by: Anonymous author
I remember being younger and clinging to my mother at social events because I was so anxious. I would get a stomach ache whenever she would drop me off at school or at a social function. This began at the age of eight and I still deal with anxiety today. From a young age this chemical imbalance in my brain made me feel inadequate and scared. It wasn’t until I was 17 that I decided to finally tell my mother how I felt, and I broke down crying and said that I needed help. In high school, I was so anxious all of the time that I barely spoke in class and going to school was unbearable. Imagine the anxiety that you feel before a big test, or something that you are very nervous about. Sure, that may be a temporary feeling for some, but for me it was constant and I could not turn it off. That constant feeling caused me to miss school dances, events, games, and many other social gatherings during my teenage years. I felt so ashamed of myself. I thought, “How could I let this stupid disorder take away my teenage years.” When I told my mother how I felt, I was taken to the doctor and started treating my anxiety with medication which helped immensely. As soon as I started to control my anxiety, things turned around completely. I began having fun my senior year of high school, went to the gym and lost a ton of weight that I had gained from hiding in my bedroom all of the time, and I began hanging out with friends and actually went to the homecoming and prom dances. It was finally then that I had realized that I had taken control of MY life and this chemical imbalance in my brain was not going to take away my life any longer. I think that the main thing to do is recognize it, treat it, and not be ashamed of it.
However, this wasn’t the end of the battle for me. When I graduated high school, I was on my way to college in the fall and I couldn’t have been more excited. I spent the summer on the beaches in San Diego, traveling, and getting ready to start college. Once I started my classes at the university, I was completely overwhelmed with the amount of work I had. I had always had good grades, and I was sure that it would be okay but I also was terrified at the same time. As the weeks went by, I was so consumed with schoolwork and a part time job that I began to gain weight again, and I stopped caring about myself. I was always the one to get dressed up and ready for the day, but now I was completely neglecting myself and my health. This is when my depression began. I resorted to hiding out in my bedroom, not caring about my appearance, and ignoring everyone around me. I lost so many friends because I simply would not feel like answering the phone when they called, or let alone go out somewhere. There were only a few of my close friends who understood what I was going through, but others were just quick to stop talking to me altogether. I became almost unrecognizable. I had gained over 50 pounds and was not even the same person anymore. Every time I tried to help myself and get better, I decided that it was more important to immerse myself in an insane amount of schoolwork to get good grades. I was completely neglecting myself and I had no idea if I would ever be the same again. I can not tell you how many different medications I have tried at my young age for depression. All of these medications of course had different side effects. I started gaining even more weight on some, I began feeling even worse on others, and I felt like I was completely spiraling out of control.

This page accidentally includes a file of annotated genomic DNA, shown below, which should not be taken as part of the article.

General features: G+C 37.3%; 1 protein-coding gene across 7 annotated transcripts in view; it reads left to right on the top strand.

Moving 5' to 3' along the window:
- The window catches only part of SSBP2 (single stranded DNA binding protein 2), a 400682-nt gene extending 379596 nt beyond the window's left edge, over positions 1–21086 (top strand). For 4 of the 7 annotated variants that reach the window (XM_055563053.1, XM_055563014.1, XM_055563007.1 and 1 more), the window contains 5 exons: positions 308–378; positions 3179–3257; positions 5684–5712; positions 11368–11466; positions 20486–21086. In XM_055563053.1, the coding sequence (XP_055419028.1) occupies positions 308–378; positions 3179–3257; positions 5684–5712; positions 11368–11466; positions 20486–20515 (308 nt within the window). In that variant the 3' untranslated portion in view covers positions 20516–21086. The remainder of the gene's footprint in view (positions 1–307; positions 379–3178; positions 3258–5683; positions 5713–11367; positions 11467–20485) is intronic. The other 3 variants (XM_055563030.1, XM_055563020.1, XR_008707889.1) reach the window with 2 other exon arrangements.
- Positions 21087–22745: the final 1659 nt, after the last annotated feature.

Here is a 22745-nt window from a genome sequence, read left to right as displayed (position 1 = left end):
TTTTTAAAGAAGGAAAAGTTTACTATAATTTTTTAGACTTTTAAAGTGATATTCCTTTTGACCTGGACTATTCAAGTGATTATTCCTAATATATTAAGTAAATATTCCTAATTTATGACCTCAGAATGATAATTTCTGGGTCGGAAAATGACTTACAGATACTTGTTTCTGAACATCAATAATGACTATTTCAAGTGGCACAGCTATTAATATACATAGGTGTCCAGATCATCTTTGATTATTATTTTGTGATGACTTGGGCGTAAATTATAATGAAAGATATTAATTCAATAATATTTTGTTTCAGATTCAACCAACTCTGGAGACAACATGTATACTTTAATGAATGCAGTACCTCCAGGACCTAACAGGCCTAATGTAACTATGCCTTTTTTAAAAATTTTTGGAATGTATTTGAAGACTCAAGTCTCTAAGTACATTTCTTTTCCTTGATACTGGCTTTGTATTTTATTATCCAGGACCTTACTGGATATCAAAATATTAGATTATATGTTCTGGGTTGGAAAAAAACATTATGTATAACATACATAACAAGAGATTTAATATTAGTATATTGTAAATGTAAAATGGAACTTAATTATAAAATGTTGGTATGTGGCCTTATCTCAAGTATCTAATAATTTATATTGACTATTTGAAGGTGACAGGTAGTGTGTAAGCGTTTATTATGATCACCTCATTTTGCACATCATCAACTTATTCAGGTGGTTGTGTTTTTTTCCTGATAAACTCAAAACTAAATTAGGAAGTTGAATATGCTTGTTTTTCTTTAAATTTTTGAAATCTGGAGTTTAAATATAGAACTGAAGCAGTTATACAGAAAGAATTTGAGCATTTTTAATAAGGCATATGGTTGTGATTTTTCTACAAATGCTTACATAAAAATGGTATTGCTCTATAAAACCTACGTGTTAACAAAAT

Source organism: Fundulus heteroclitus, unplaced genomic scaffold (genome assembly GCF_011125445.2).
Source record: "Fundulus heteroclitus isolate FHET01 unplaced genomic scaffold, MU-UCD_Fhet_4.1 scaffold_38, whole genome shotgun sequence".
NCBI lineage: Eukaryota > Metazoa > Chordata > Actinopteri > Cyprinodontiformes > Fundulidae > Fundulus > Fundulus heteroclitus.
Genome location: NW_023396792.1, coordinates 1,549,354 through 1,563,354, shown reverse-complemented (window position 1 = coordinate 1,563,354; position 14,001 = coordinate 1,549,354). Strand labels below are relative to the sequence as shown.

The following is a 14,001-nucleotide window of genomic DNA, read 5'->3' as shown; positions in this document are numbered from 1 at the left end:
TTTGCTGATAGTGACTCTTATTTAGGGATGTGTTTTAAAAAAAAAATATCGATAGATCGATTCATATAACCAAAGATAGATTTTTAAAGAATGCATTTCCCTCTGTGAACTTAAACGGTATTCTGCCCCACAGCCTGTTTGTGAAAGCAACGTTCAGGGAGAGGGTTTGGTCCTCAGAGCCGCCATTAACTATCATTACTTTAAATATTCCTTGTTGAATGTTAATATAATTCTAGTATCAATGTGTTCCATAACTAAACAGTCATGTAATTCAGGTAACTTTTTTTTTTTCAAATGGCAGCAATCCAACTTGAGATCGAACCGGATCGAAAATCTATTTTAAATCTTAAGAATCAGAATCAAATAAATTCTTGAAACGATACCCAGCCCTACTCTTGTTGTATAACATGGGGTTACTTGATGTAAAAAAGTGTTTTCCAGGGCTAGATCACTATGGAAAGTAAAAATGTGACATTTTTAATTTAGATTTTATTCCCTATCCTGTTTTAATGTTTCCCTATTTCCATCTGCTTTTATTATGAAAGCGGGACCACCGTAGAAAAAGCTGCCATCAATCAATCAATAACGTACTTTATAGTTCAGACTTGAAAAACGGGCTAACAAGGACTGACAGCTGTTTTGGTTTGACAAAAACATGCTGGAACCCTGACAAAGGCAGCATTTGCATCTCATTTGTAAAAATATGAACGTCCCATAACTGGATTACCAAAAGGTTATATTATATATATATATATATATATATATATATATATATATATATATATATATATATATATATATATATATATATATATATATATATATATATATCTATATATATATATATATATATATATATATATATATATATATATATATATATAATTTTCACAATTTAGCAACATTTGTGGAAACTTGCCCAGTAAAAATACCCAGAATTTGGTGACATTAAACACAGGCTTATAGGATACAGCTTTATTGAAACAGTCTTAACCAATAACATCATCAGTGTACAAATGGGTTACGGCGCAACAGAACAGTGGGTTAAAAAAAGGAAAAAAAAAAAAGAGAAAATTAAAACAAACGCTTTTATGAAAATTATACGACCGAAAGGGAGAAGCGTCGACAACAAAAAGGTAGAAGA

I felt pathetic. How could I let this change my life so much. I would show up to family gatherings and could feel the eyes on me and people wondering why I gained so much weight. As college went on, I decided that I needed to finish and not let this ruin my plans of a college education. I pushed through it, and with the help of my best friend and family I was okay and stable and graduated. As time went on and I slowed down on pushing myself to work so hard and I began to focus on my health, I felt better. Slowly but surely, I was going back to normal and deciding that it was important to recognize how I felt and to treat it. It’s never easy to tell somebody that you deal with depression and anxiety. I feel like there is so much stigma regarding mental health. Some people are completely embarrassed to even tell close friends and family that they need help. The most important thing for someone who is suffering from a mental health issue is SUPPORT. The worst thing is the stigma that goes along with it. It is hard enough to deal with a mental health issue, but society makes it even harder when we have so much stigma surrounding it. I learned to not be ashamed. I decide to keep it a private matter since it is my health, but those close to me know that I deal with it and help and support me. I urge anyone who is suffering to seek help and support because you are not alone, and I urge those to make fun of mental health issues or those who don’t take them seriously to stop the stigma and to help those who may be suffering because a single sign of support and encouragement could change their lives.